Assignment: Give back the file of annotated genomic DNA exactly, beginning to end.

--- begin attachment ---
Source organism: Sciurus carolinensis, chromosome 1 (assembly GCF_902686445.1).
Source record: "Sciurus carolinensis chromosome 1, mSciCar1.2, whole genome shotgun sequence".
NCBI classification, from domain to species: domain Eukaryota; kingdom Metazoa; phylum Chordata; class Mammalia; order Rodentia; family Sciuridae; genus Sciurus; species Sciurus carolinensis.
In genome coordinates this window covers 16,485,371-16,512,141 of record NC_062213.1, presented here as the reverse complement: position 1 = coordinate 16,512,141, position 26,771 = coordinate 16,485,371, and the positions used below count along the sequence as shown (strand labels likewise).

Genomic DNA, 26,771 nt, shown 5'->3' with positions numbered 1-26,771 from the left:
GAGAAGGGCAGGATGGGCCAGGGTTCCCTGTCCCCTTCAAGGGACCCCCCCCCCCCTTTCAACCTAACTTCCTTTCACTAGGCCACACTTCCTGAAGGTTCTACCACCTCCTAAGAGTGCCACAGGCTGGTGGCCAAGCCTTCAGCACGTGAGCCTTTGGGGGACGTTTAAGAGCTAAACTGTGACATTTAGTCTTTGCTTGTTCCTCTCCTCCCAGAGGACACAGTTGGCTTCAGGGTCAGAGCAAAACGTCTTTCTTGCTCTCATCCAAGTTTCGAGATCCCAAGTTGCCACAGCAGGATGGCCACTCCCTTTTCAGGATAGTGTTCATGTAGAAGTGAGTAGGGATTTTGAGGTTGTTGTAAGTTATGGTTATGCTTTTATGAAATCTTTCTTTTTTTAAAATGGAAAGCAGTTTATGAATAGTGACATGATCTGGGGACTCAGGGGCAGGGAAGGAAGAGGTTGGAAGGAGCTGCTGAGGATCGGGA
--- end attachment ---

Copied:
Source organism: Sciurus carolinensis, chromosome 1 (assembly GCF_902686445.1).
Source record: "Sciurus carolinensis chromosome 1, mSciCar1.2, whole genome shotgun sequence".
NCBI classification, from domain to species: domain Eukaryota; kingdom Metazoa; phylum Chordata; class Mammalia; order Rodentia; family Sciuridae; genus Sciurus; species Sciurus carolinensis.
In genome coordinates this window covers 16,485,371-16,512,141 of record NC_062213.1, presented here as the reverse complement: position 1 = coordinate 16,512,141, position 26,771 = coordinate 16,485,371, and the positions used below count along the sequence as shown (strand labels likewise).

Genomic DNA, 26,771 nt, shown 5'->3' with positions numbered 1-26,771 from the left:
GAGAAGGGCAGGATGGGCCAGGGTTCCCTGTCCCCTTCAAGGGACCCCCCCCCCCCTTTCAACCTAACTTCCTTTCACTAGGCCACACTTCCTGAAGGTTCTACCACCTCCTAAGAGTGCCACAGGCTGGTGGCCAAGCCTTCAGCACGTGAGCCTTTGGGGGACGTTTAAGAGCTAAACTGTGACATTTAGTCTTTGCTTGTTCCTCTCCTCCCAGAGGACACAGTTGGCTTCAGGGTCAGAGCAAAACGTCTTTCTTGCTCTCATCCAAGTTTCGAGATCCCAAGTTGCCACAGCAGGATGGCCACTCCCTTTTCAGGATAGTGTTCATGTAGAAGTGAGTAGGGATTTTGAGGTTGTTGTAAGTTATGGTTATGCTTTTATGAAATCTTTCTTTTTTTAAAATGGAAAGCAGTTTATGAATAGTGACATGATCTGGGGACTCAGGGGCAGGGAAGGAAGAGGTTGGAAGGAGCTGCTGAGGATCGGGA